Fyvie Castle is located in Aberdeen, Scotland and has had quite a bit of bad luck in years past. Not only is it the home of a few restless spirits but it also houses weeping stones. That's right. An actual piece of rock that leaks water, but first things first.
Fyvie Castle was built in 1390, following the Battle of Otterburn by 5 families (Gordon, Leith, Meldrum, Preston and Seton, each constructing one of the five towers) originally as a Royal hunting seat. It has been visited by Robert the Bruce, Edward the 1st of England, The Marquis of Montrose and William the Lyon. The castle has passed from one family to the next, but is currently owned by The National Trust for Scotland, who took ownership in 1984. While it is the perfect romantic setting for weddings, you may experience some unforeseen problems.
A prophet named Thomas the Rhymer a.k.a. True Thomas announced that he would be visiting Fyvie Castle and told the residents to keep the door open for him. They kindly obliged and left it open every day for seven and a half years. When Thomas arrived fashionably late, a gust of wind blew the doors shut. Pretty much anyone else would see this as no big deal, but not Thomas. He took it personally by putting a curse on the castle. He foretold doom until the three stones which were used for the Preston Tower were returned to their original placement between the Church lands and the Castle. Since then, the castle has never passed from father to his eldest son.
Only one stone has been found. They are all said to weep. Although, one stone in the Tower remains dry when all the surrounding stones are wet, and when they are dry this one stone is wet. Makes you wonder if anyone has attempted to find the other stones and try to break the curse.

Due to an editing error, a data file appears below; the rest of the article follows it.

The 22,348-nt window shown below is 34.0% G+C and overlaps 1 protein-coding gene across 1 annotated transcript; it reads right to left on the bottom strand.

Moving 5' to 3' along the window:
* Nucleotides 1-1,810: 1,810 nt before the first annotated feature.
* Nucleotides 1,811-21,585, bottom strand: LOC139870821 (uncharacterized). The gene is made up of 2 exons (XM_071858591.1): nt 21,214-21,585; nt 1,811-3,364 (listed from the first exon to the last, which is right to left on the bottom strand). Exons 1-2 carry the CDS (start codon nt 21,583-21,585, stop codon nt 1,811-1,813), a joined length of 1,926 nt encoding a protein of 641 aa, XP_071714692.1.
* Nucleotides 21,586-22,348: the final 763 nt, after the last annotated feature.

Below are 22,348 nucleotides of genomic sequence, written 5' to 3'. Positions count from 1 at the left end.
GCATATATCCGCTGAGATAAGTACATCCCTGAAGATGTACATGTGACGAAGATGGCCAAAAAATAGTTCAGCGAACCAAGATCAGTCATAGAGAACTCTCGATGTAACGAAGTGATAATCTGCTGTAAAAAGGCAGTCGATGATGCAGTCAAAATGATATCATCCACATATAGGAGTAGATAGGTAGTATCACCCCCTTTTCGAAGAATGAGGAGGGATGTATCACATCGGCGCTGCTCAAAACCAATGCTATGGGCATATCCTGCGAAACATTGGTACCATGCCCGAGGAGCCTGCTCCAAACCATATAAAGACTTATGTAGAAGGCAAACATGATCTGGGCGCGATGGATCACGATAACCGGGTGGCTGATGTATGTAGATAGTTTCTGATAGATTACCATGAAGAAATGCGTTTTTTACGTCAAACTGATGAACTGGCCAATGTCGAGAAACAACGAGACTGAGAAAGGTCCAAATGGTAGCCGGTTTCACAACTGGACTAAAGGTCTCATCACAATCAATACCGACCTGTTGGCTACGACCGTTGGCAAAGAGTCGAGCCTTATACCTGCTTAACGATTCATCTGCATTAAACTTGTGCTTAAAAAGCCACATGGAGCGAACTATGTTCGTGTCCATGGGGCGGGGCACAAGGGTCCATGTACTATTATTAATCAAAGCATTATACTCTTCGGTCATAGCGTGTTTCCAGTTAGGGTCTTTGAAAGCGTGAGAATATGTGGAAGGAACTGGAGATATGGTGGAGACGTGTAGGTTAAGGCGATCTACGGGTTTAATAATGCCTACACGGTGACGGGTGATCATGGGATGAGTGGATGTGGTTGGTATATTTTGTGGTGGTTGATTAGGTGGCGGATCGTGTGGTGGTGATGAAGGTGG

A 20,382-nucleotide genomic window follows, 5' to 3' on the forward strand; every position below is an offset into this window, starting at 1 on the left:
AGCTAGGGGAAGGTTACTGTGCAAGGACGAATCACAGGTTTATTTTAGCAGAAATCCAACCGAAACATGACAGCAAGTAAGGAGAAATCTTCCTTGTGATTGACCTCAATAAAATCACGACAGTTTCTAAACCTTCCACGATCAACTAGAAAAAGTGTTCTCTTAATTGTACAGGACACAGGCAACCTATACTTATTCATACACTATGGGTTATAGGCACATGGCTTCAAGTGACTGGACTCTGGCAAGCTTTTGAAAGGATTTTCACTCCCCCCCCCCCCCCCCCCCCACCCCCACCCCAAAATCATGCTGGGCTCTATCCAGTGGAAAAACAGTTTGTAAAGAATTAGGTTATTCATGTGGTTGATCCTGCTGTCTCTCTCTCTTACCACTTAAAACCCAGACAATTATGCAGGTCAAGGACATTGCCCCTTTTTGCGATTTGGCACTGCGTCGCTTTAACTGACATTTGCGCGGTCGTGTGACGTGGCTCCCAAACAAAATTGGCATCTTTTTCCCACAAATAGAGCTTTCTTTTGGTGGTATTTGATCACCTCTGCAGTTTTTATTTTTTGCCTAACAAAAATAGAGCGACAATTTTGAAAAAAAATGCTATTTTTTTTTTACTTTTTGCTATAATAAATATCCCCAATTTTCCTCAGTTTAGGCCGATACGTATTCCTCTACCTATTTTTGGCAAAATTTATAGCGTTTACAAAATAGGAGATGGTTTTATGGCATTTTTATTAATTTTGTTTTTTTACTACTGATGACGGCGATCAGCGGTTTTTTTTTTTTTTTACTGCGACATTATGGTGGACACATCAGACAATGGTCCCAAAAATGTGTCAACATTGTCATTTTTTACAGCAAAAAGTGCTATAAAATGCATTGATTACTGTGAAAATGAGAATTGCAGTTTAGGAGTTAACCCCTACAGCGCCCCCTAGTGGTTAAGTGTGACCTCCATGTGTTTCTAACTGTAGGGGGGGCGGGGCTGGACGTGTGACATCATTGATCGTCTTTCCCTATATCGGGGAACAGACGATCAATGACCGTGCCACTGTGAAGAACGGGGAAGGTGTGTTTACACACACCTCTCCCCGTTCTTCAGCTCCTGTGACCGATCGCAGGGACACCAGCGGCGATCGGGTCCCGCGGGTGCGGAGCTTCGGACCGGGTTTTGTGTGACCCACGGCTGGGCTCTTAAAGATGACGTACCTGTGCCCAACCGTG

Dame Lilias Drummond and her husband Alexander Seton had five daughters. Like many men, Alexander desired a male heir. When Dame Lilias didn't provide him with a son, his eyes started to wander. Some believe in order for Alexander to rid himself of his wife he locked her in a tower at the castle and left her to starve to death on 8th May 1601 though it is not certain how she died exactly. Shortly after she died, Alexander married a young woman named Grizel Leslie. On their wedding night, they were disturbed by strange sounds and heavy sighs coming from outside their window. In the morning, they discovered the name "D. Lilias Drummond" carved into the window sill upside down. A carving that can still been seen today. Ever since then, the Green Lady, as she is sometimes known as, haunts the castle and whenever she appears something terrible happens to the family.
Last but not least. Andrew Lammie. In the 18th Century, a trumpeter named Andrew Lammie fell in love with the local miller's daughter Agnes Smith. Unfortunately, Agnes' parents didn't approve of Andrew. Upon learning that Andrew and Agnes were meeting in secret, the Laird, who wanted the girl as his mistress, seized Andrew and sent him to the West Indies as a slave. He managed to escape and return several years later, but it was too late. Agnes died a short while after his departure. He swore that the sound of a trumpet would foretell the death of every laird of Fyvie as a reminder of the terrible injustice he had suffered before dying as well.
Since his death, a trumpet would be heard in the dead of night before the death of the laird. On several occasions a shadowy figure of a tall man, dressed in rich tartan, has been seen by the castle wall, but disappears when approached.
Goes to show you, even a fairytale castle has it's "flaws".
Sources: About Aberdeen, Jaclyn Reding, and Tour Scotland